Inline functions with enable feature

Hi, I want to do something like this:

#[target_feature(enable = "fma")]
pub unsafe fn hadd_pd(v: __m256d) -> f64 {
    let vhigh = _mm256_extractf128_pd(v, 1);
    let vlow = _mm256_castpd256_pd128(v);
    let vsum = _mm_add_pd(vlow, vhigh);
    let h64 = _mm_unpackhi_pd(vsum, vsum);
    _mm_cvtsd_f64(_mm_add_sd(vsum, h64))

but I get a compiler error saying inline always can’t be used with target_feature(enable), does this compile properly if it is inlined in a function that has target_feature(enable) annotation, or should I remove the inline(always) to enable target_feature ?

#[target_feature(enable = "fma")] indicates to the compiler that you are going to check, at run-time, whether the CPU supports FMA and then decide whether or not to call this version of the function. The decision not to allow inlining is kind of arbitrary, but kind of makes sense – you’ve told the compiler that you might use other code than this, so it’s not sure what to inline.

On the other hand, #[cfg(target_feature = "fma")] (missing the enable part) says “This function requires FMA, refuse to compile it if the target is missing this feature.” In this case, inlining makes more sense.

If you want to use dynamic detection of the FMA feature, I’d try just removing the inline annotation and looking at the compiled code. I very rarely have to use #[inline(always)], the compiler is pretty good at inlining on its own. (Though I guess it’s possible that target_feature(enable) blocks it.)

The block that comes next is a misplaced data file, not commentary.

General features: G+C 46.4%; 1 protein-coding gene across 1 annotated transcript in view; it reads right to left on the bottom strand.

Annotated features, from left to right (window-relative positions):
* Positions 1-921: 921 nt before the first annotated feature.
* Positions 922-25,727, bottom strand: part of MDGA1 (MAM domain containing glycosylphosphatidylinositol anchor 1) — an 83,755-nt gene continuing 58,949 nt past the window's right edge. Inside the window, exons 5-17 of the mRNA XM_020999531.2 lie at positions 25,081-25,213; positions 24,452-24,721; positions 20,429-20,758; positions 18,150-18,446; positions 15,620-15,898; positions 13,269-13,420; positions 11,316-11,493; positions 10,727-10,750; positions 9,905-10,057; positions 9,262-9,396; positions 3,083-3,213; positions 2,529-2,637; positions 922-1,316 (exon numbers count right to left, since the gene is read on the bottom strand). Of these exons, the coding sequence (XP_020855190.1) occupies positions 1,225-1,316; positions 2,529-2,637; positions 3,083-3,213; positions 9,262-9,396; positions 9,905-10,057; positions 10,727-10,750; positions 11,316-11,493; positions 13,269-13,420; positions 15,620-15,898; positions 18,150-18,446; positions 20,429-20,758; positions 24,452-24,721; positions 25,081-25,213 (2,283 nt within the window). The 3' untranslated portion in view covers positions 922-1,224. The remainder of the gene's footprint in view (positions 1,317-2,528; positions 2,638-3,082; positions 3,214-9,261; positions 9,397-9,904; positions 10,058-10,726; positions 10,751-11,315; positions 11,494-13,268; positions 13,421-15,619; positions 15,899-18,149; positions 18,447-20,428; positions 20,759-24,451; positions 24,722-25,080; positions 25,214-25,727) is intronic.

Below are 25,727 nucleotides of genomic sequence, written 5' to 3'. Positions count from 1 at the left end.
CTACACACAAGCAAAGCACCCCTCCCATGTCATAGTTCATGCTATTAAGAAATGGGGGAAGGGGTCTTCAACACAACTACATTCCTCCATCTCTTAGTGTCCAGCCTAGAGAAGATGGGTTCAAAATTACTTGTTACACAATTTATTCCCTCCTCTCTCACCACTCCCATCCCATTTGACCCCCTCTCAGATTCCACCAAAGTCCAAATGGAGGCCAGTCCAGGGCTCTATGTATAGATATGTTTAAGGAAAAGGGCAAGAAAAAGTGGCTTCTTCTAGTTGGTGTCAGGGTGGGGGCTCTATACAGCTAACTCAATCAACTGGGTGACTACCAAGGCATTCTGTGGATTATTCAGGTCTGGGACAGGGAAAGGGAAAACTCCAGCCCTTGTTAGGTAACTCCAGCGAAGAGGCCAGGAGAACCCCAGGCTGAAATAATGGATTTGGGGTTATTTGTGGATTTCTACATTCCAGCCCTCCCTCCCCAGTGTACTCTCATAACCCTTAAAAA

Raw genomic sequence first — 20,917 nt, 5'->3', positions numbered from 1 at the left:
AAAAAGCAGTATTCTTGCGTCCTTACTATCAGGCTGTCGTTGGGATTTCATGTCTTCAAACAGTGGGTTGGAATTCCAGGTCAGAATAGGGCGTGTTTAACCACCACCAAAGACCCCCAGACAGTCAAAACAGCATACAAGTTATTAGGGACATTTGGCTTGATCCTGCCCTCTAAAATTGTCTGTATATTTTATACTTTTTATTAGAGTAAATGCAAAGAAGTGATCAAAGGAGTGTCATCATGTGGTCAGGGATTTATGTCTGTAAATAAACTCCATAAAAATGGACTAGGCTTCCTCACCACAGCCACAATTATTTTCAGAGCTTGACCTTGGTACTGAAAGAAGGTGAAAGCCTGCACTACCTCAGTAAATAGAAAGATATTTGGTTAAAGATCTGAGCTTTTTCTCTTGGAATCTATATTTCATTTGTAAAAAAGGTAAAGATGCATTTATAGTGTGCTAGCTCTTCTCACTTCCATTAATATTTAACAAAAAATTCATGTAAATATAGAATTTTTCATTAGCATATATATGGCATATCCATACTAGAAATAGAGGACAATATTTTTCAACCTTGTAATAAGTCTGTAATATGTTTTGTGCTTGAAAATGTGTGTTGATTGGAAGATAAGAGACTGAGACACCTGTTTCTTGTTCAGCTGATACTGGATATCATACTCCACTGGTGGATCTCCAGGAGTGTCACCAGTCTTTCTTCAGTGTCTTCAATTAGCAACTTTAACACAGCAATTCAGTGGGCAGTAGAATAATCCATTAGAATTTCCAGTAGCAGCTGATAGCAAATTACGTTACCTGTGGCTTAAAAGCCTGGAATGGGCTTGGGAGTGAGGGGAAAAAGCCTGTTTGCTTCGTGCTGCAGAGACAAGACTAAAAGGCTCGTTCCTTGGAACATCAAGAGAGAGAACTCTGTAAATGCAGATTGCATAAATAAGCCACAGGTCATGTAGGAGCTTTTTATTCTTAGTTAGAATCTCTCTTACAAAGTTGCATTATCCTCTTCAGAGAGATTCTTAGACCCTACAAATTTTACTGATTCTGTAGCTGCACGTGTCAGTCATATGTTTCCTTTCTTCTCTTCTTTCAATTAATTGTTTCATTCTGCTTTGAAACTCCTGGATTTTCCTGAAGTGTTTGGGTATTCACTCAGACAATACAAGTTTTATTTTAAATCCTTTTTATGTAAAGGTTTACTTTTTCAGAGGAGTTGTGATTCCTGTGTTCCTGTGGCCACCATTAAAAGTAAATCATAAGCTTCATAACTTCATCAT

This isn’t quite right. The reason is that a function with a #[target_feature] cannot always be inlined because you can’t be sure that the function it will be inlined into has the requisite target features enabled at compile time. In this sense, it is not arbitrary at all, but rather, is an error because the inline(always) directive cannot be upheld in all cases. A normal #[inline] annotation—which doesn’t come with the a guarantee that the function is inlined—is still permitted.

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Thanks for your answers, I get why this is not allowed but I want to make sure this is inlined and proper instructions are used, I don’t want compiler to put placeholder functions for these intrinsics. I am using this in a function that has target_feature(enable) itself so does this guarantee that It will use proper instructions ?

minimal example:

fn something() {

#[target_feature(enable = "fma")]
fn big_func() {

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